11.12.2005

Koalas in Khuala sipping Cola...I'm relevant!

Do you and your colleagues seek something specific in a novel, whether it be a contemporary trend, or something of social relevance such as revolution, war, ethnic struggle, social injustice, etc.? Do you feel that a character-based story is not enough without some larger scale conflict going on, at least in the background? I have noticed that the lit journals are geared for character, but must have some major conflict or a setting of Kuala Lamphur included or be fairly off-the-wall in their short story collections, and it looks like a novel would need something both relative and exotic to be considered these days. And, Nicole Richie aside, stellar writing would be a given.

This is a toughie because I've been writing rejection letters for novels this weekend. One of the things I've said to people is "there's just not enough here". Now, that can be taken in a variety of ways but mostly it means the story wasn't enough to hold my interest for the full novel. Does that mean they have to add a subplot about the conflict in Darfur? No. It means they have to come up with more. What they come up with can be their choice.

However, I have noticed recently that long standing character series such as Nevada Barr's Anna Pigeon books and Donna Leon's Venice series DO tend to involve topical matters. But more important, it's the secondary characters who tend to change or have an epiphany. Anna Pigeon is always our stalwart heroine, but the secondary characters in HARD TRUTH are the ones who have to make huge changes in their lives. It's about the people though, not the situation. Yes the people are involved in polygamy but it's the characters we care about.

I'm a strong believer in characters carrying novels. Even thrillers. When you get a novel that's "about Darfur" you tend to get political polemics. Miss Snark lives in New York City and daily life is political enough, she doesn't want to read about it after hours in the bubble bath car on the train.

I think the thing that's missing in most of the novels I reject is that the characters don't seem to grow or change enough. I read a lot of mystery and thriller submissions and it's like dead bodies are leaves on the ground: no impact. Even in cozies, there has to be some sense that this isn't quite normal and will mean something to the characters.

So, no I don't think there has to be social relevance. I think there has to be emotional resonance. How that is achieved can vary, but I think that's the key.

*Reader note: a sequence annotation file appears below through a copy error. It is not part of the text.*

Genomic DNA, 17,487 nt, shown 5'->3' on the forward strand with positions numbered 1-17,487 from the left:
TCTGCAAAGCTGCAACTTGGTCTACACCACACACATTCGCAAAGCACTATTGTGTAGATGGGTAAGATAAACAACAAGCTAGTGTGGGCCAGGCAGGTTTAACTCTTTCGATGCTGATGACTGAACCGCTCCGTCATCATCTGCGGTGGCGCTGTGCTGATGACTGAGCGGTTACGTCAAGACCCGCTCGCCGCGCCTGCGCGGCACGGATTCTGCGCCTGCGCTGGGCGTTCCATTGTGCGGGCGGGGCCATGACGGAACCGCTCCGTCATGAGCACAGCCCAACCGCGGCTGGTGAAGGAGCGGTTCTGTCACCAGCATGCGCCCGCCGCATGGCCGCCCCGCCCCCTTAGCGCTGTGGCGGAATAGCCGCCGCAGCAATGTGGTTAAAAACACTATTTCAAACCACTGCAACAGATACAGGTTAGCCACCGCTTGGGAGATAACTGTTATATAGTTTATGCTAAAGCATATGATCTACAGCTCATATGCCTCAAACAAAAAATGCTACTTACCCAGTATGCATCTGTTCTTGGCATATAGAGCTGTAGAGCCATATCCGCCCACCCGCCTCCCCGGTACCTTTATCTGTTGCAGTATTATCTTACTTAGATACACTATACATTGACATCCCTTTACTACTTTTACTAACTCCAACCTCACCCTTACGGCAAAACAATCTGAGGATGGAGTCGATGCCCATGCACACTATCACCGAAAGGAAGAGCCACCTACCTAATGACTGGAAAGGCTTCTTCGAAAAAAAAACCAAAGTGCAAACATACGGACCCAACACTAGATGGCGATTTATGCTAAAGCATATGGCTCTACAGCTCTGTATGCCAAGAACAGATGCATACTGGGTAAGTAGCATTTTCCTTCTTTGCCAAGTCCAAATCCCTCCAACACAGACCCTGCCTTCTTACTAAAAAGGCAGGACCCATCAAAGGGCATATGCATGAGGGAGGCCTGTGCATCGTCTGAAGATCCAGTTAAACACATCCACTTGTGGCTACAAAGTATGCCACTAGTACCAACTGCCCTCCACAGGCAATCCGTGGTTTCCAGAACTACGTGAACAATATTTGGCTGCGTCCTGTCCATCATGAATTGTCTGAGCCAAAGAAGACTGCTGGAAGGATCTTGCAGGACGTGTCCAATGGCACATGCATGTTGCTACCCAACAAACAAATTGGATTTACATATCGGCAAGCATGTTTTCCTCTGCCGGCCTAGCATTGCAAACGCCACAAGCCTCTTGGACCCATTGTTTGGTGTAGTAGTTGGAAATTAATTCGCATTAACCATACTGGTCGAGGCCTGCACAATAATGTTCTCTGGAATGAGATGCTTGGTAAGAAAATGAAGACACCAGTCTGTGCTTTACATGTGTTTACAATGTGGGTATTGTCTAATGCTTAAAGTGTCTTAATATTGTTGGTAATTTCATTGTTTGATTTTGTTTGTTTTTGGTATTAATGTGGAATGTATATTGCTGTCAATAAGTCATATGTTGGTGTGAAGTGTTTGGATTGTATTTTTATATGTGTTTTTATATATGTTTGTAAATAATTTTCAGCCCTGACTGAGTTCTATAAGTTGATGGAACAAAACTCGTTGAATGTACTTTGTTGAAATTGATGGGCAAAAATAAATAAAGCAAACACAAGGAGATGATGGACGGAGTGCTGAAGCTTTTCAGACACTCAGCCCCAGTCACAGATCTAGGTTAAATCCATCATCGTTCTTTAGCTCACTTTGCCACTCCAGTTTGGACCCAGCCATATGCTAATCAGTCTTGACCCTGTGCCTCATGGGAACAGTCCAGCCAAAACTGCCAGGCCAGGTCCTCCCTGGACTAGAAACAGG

7 comments:

Brady Westwater said...

Yourr last three paragraphs should be required reading for all writers. Even if someone does want to make a political statement, the only way it can be done effectively is to make political, personal; you have to care about the characters and the characters stories and characters growth - or decline.

Bernita said...

Minette Walters, in a recent interview about The Devil's Feather - a thriller involving rape, child soldiers and civil war in Sierre Leone - said she assembled her cast of characters and let them write the story.

Bill Peschel said...

You'd probably appreciate Lev Raphael's mysteries, then. His amateur detective is a gay university professor, and while the first one was light-hearted, the violence in that and subsequent books do have an effect on him. It gives the series a definite sense of movement, instead of looking like variations on "Groundhog Day."

brainlesionssuck said...

Good to know.

Bonnie Calhoun said...

I'm back, I've recovered from the bottle of gin caused by Nicole Richie's *God, I even cringe calling it a book*.

Actually I threw the bottle at someone, and they're recovering...It's the kick the cat syndrome.

But true to the nature of a REAL writer, here's another three good paragraphs that need to be commited to memory, to help push the writing process up the ladder.

Thanks Miss Snark!

Feisty said...

Dear Miss Snark:

I recently received a rejection letter from an editor, a full page, thought out, personal letter that went on about how compelling, and intense my book was and how much she enjoyed reading it. She went so far as to point out which sentences and images she liked in the book and how true she felt the story was. She ended her letter by telling me that she was sure that some editor would fall in love with it and publish it. She never really "rejected" it. She just found a way of doing that without saying so.

While I was flattered by her efforts, I was also thrown a few steps back. If it was so darned good and she liked it so darned much, why didn't she buy it? I really did feel a bit stroked.

Feisty

BunnyGull said...

uh, what train is that?